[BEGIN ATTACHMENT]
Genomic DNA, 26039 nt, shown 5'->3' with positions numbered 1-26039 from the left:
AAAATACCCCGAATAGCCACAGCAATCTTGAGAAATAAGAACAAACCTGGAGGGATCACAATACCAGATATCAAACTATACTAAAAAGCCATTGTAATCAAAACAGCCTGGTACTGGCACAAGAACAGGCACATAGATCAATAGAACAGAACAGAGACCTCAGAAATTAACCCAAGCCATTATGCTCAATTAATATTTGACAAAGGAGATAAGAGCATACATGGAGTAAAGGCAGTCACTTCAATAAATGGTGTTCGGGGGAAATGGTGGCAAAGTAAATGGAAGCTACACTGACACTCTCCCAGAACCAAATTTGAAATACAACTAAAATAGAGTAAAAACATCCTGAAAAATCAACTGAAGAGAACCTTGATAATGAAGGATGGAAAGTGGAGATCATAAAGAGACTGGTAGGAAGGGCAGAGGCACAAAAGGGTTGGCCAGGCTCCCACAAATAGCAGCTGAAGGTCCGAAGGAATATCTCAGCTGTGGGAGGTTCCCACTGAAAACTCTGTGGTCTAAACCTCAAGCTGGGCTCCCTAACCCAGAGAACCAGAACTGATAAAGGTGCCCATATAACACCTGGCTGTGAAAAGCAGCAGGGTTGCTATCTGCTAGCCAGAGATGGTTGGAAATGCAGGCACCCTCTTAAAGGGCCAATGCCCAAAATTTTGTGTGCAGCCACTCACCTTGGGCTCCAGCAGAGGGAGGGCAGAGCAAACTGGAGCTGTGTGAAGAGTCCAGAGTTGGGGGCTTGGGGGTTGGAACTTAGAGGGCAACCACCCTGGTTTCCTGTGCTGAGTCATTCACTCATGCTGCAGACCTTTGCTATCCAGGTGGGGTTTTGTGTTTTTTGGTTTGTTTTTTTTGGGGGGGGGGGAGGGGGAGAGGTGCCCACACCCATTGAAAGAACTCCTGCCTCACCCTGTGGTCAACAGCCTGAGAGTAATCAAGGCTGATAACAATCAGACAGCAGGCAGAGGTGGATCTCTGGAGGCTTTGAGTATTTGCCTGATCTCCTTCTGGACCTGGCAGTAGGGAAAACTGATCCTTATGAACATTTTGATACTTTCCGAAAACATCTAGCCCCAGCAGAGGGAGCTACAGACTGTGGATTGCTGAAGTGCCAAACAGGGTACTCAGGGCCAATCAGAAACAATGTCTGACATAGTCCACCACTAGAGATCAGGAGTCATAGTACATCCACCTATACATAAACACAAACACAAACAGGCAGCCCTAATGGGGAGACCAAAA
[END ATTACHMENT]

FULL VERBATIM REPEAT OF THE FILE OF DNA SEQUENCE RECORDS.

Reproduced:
Genomic DNA, 26039 nt, shown 5'->3' with positions numbered 1-26039 from the left:
AAAATACCCCGAATAGCCACAGCAATCTTGAGAAATAAGAACAAACCTGGAGGGATCACAATACCAGATATCAAACTATACTAAAAAGCCATTGTAATCAAAACAGCCTGGTACTGGCACAAGAACAGGCACATAGATCAATAGAACAGAACAGAGACCTCAGAAATTAACCCAAGCCATTATGCTCAATTAATATTTGACAAAGGAGATAAGAGCATACATGGAGTAAAGGCAGTCACTTCAATAAATGGTGTTCGGGGGAAATGGTGGCAAAGTAAATGGAAGCTACACTGACACTCTCCCAGAACCAAATTTGAAATACAACTAAAATAGAGTAAAAACATCCTGAAAAATCAACTGAAGAGAACCTTGATAATGAAGGATGGAAAGTGGAGATCATAAAGAGACTGGTAGGAAGGGCAGAGGCACAAAAGGGTTGGCCAGGCTCCCACAAATAGCAGCTGAAGGTCCGAAGGAATATCTCAGCTGTGGGAGGTTCCCACTGAAAACTCTGTGGTCTAAACCTCAAGCTGGGCTCCCTAACCCAGAGAACCAGAACTGATAAAGGTGCCCATATAACACCTGGCTGTGAAAAGCAGCAGGGTTGCTATCTGCTAGCCAGAGATGGTTGGAAATGCAGGCACCCTCTTAAAGGGCCAATGCCCAAAATTTTGTGTGCAGCCACTCACCTTGGGCTCCAGCAGAGGGAGGGCAGAGCAAACTGGAGCTGTGTGAAGAGTCCAGAGTTGGGGGCTTGGGGGTTGGAACTTAGAGGGCAACCACCCTGGTTTCCTGTGCTGAGTCATTCACTCATGCTGCAGACCTTTGCTATCCAGGTGGGGTTTTGTGTTTTTTGGTTTGTTTTTTTTGGGGGGGGGGGAGGGGGAGAGGTGCCCACACCCATTGAAAGAACTCCTGCCTCACCCTGTGGTCAACAGCCTGAGAGTAATCAAGGCTGATAACAATCAGACAGCAGGCAGAGGTGGATCTCTGGAGGCTTTGAGTATTTGCCTGATCTCCTTCTGGACCTGGCAGTAGGGAAAACTGATCCTTATGAACATTTTGATACTTTCCGAAAACATCTAGCCCCAGCAGAGGGAGCTACAGACTGTGGATTGCTGAAGTGCCAAACAGGGTACTCAGGGCCAATCAGAAACAATGTCTGACATAGTCCACCACTAGAGATCAGGAGTCATAGTACATCCACCTATACATAAACACAAACACAAACAGGCAGCCCTAATGGGGAGACCAAAA